darwin may lose primary target status on FSF gcc

Jack Howarth howarth at bromo.med.uc.edu
Sat Sep 19 10:05:05 PDT 2009

On Sat, Sep 19, 2009 at 09:01:42AM +0200, vincent habchi wrote:
> Jack,
>> http://www.nabble.com/x86_64-apple-darwin-Polyhedron-2005-benchmarks-td25108861.html
> These figures are very interesting, but I don't understand why they lack 
> the gcc 4.2.4 -m64 performance; was that unavailable at that time? I 
> would be also curious to see the relative performance of the two 
> compilers on C-based scientific benchmarks (like BLAS or gsl or  
> whatever). I know that because of aliasing, C compilers cannot optimize 
> as much as Fortran ones do, but that may be at least partly solved by 
> using the new C99 syntax.

Aren't those showing up for you? At the bottom of that url link is another
message with more complete benchmarks for...

benchmark         gcc-4.2.4  gcc-4.2.4  llvm-gcc-svn   llvm-gcc-2.6  llvm-gcc-2.6 gcc-4.4.1  gcc-4.4.1 
                  at -m32    at -m64    20081031 -m32  at -m32       at -m64      at -m32    at -m64 

..that I ran later.

> It also raises other questions:
> 1. Could we compare those figures with the ones obtained with a  
> "professional" compiler like, e.g. the Intel C/Fortran compilers for  
> Mac?

I don't have any of the professional compilers myself on the Mac (hence
my obession with keeping gfortran healthy). However I would argue that the
results from http://users.physik.fu-berlin.de/~tburnus/gcc-trunk/benchmark/
give a pretty accurate idea of how gfortran rates compared to the other
commercial compilers. The only caveat is that those are for AMD chipsets.

> 2. What are the relative possibilities of progression of GCC and LLVM? I 
> mean, maybe LLVM is lagging these days, but if the intermediate code  
> representation it uses is potentially more powerful that the one chosen 
> for GCC (as it is publicized), it might be just a matter of months before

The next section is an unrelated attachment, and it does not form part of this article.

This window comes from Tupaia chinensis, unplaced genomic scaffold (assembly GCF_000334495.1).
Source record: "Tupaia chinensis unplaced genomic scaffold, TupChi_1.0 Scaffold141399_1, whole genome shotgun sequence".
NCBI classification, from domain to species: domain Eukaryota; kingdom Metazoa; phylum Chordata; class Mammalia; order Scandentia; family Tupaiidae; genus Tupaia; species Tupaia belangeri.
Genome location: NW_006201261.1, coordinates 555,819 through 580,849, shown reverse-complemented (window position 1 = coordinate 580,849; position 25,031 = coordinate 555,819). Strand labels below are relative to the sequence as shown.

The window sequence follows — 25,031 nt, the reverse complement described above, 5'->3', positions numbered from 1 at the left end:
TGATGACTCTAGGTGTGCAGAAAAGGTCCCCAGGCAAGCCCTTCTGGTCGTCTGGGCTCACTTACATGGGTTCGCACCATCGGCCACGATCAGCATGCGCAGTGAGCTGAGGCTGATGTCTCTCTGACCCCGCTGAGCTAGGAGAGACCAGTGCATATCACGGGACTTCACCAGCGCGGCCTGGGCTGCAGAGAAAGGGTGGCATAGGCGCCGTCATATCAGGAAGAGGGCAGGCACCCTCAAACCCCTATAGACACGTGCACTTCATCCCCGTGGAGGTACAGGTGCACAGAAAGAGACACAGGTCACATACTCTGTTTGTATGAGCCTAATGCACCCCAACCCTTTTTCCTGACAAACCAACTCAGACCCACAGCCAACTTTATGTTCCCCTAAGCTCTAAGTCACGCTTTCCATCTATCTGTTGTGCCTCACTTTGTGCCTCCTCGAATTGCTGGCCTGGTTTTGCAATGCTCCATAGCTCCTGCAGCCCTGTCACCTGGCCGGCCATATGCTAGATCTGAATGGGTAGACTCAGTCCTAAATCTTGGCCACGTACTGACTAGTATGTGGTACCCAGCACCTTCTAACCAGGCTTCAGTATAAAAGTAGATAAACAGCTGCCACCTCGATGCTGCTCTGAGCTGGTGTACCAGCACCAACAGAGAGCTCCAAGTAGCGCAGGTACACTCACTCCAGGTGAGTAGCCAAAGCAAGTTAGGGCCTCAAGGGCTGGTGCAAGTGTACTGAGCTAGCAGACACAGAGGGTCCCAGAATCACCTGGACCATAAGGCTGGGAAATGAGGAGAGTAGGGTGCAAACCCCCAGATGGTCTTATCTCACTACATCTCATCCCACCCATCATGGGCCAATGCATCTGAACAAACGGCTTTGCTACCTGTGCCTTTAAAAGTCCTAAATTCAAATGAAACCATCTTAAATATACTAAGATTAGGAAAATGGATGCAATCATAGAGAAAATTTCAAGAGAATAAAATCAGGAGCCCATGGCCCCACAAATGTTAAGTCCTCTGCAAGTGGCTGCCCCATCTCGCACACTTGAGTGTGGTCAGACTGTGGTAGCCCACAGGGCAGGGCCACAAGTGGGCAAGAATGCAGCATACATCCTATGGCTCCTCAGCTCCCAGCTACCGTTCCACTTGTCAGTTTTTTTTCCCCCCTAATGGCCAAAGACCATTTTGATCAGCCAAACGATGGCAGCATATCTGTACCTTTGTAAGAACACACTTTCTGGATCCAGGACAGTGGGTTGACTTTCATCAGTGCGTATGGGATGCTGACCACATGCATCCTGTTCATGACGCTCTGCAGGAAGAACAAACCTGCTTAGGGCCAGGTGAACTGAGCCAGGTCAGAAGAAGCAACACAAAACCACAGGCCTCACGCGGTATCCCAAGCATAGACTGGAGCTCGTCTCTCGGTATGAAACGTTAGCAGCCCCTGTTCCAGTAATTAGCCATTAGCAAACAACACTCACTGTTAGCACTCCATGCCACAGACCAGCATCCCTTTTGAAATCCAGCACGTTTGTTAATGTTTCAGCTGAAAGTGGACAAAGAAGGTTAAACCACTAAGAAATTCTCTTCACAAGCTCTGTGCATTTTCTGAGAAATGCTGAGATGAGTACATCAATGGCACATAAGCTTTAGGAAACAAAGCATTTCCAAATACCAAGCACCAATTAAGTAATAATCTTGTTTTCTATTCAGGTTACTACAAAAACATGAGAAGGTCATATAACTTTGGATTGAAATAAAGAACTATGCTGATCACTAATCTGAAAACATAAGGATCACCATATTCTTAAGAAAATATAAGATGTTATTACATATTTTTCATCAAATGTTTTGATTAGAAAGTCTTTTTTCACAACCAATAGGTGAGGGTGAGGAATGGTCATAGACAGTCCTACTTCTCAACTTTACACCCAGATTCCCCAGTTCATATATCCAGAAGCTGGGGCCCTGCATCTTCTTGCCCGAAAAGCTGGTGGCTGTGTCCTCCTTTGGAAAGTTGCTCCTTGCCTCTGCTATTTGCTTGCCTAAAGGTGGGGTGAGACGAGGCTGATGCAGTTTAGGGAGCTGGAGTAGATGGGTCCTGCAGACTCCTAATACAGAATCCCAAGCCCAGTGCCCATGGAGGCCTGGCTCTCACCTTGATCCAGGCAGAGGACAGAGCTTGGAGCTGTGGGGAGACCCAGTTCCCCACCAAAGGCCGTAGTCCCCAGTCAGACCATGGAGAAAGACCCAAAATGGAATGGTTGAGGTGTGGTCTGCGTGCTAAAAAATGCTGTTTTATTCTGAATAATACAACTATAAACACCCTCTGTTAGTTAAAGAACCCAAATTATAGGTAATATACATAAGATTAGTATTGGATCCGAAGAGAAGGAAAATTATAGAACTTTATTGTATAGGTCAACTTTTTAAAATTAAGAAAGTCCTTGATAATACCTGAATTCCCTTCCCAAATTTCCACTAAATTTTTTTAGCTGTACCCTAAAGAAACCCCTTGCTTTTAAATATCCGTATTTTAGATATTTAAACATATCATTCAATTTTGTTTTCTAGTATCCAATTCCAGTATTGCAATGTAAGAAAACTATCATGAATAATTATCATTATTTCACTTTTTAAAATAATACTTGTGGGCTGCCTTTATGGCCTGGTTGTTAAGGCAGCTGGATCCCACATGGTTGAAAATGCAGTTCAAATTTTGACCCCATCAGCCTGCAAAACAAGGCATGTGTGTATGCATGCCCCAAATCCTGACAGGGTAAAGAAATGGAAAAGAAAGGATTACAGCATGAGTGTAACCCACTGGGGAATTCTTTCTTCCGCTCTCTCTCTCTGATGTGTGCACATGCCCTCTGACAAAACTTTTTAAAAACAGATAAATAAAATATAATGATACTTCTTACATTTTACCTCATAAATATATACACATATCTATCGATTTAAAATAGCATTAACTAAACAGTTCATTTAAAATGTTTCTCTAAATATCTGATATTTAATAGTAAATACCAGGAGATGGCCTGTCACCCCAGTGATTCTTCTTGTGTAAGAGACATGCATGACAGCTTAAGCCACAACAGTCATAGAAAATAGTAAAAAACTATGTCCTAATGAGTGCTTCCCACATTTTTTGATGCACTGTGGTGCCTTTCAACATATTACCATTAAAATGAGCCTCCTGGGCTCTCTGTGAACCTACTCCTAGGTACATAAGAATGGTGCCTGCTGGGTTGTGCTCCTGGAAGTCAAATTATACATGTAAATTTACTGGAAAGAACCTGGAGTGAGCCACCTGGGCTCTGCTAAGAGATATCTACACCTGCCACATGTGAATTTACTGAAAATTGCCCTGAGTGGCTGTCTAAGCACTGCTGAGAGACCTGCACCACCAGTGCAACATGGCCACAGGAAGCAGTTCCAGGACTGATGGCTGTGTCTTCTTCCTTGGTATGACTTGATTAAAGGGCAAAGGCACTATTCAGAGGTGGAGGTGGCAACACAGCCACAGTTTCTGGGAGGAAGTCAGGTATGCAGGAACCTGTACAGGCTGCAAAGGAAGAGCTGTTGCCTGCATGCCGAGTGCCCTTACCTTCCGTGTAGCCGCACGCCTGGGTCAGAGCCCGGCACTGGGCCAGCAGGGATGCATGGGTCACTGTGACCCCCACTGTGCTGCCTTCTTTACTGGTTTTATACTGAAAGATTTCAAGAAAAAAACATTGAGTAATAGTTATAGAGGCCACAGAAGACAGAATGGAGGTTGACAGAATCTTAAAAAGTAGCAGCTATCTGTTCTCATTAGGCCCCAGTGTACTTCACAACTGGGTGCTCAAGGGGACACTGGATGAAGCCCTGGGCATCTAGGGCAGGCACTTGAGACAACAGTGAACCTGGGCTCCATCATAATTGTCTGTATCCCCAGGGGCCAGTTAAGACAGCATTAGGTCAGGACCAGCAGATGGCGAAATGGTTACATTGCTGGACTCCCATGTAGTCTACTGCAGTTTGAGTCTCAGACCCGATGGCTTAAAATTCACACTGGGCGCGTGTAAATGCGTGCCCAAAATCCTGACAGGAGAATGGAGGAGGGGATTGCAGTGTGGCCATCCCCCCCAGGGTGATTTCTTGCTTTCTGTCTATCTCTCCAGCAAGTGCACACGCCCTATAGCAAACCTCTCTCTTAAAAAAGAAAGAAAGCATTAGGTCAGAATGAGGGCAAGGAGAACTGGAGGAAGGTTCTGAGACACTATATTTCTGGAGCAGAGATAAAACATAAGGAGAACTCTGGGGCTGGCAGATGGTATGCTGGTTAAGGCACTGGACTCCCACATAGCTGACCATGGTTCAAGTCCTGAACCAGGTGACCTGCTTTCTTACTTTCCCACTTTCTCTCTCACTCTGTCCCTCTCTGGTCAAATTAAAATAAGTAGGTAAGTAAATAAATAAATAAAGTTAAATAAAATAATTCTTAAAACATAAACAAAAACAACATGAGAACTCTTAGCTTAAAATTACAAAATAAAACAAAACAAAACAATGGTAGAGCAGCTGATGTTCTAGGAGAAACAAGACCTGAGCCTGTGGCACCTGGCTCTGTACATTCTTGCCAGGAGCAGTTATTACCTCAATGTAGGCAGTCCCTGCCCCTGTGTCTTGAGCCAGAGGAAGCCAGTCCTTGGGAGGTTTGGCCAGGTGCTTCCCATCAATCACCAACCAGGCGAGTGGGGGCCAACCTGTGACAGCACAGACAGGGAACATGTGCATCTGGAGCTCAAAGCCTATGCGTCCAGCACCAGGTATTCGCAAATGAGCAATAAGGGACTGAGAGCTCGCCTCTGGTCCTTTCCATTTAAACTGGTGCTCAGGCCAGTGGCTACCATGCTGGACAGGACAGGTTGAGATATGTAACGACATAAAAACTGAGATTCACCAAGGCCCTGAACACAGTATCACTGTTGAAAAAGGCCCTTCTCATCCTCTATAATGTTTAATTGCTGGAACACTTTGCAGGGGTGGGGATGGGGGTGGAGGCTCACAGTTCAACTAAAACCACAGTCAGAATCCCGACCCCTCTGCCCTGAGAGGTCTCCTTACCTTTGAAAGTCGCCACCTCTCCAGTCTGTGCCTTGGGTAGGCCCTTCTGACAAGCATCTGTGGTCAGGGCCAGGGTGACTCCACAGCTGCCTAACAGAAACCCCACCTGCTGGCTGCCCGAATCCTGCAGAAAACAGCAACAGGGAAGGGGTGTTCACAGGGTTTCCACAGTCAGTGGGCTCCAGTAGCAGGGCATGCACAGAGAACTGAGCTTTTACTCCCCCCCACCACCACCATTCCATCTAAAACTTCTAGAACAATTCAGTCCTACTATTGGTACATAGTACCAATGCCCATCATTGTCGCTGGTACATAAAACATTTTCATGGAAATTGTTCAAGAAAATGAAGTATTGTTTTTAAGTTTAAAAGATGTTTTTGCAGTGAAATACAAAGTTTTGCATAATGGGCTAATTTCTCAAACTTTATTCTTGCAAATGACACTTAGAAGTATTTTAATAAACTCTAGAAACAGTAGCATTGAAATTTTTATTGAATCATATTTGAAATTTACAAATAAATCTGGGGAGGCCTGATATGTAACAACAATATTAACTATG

> the results get close to a draw.

The focus in llvm is really on clang these days. There also are Link
Time Optimizations available at -O4 for both llvm-gcc-4.2 and clang
but you have to link with the cctools in /Developer/usr/bin and not
those in /usr/bin (at least for Leopard) to obtain that. Last I looked
the optimizations centered around dead-code elimination but the LTO
is being expanded. Do keep in mind that clang really doesn't have a
usable c++ compiler yet so as you can imagine that is where their focus is
for development (not fortran).

> 3. What is the place of Fortran in modern scientific computing compared 
> to C-based languages? More specifically, in the scientific packages 
> available in MacPorts like, e.g. SparseSuite, what part of the Fortran 
> code is actively under development and what part is only legacy code?

Well, in NMR we still have a number of packages (like xplor-nih) which
require a fortran compiler. Legacy code isn't going to disappear. That
said, gfortran is constantly adapting to the latest standards...


Also I would argue that the availablity of a free high quality compiler
that supports the latest standards alone can be a big driver of what 
how things get written. FYI, this link shows how much for the fortran
2003 support is implemented...


> 4. What is the place of Open-CL? Of course, Open-CL is brand new, but  
> with its capacities to unleashed massive parallel computing power, it  
> could represent an awesome tool for matrix operations. Yet, I understand 
> that due to the overhead of moving data to and fro the video RAM, Open-CL 
> is inefficient for small matrix sizes; but that's also simply where 
> optimization of CPU code is not really significant either.

I haven't had a chance to look into OpenCL yet. Frankly, I am mainly
concerned that our current tool suite remains functional so folks don't
feel the need to resort to linux for scientific computing. If we do
lost access to a solid gfortran at any point that could become a issue.
It is easy to say just port it all to c/c++ but who has the resources
and the time for that?
ps As I see, the biggest challenges facing FSF gcc on darwin is
1) adapting to the fact that darwin 10 and later have subsumed
libgcc 4.2.1 into libSystem and 2) surviving the LTO merge intact.
We won't ever use the LTO in gcc because Apple is taking an entirely
different approach..


Needless to say, FSF gcc decided to go with an approach different
from llvm's, I think in part because their own LTO project had already
progressed significantly.

> Vincent

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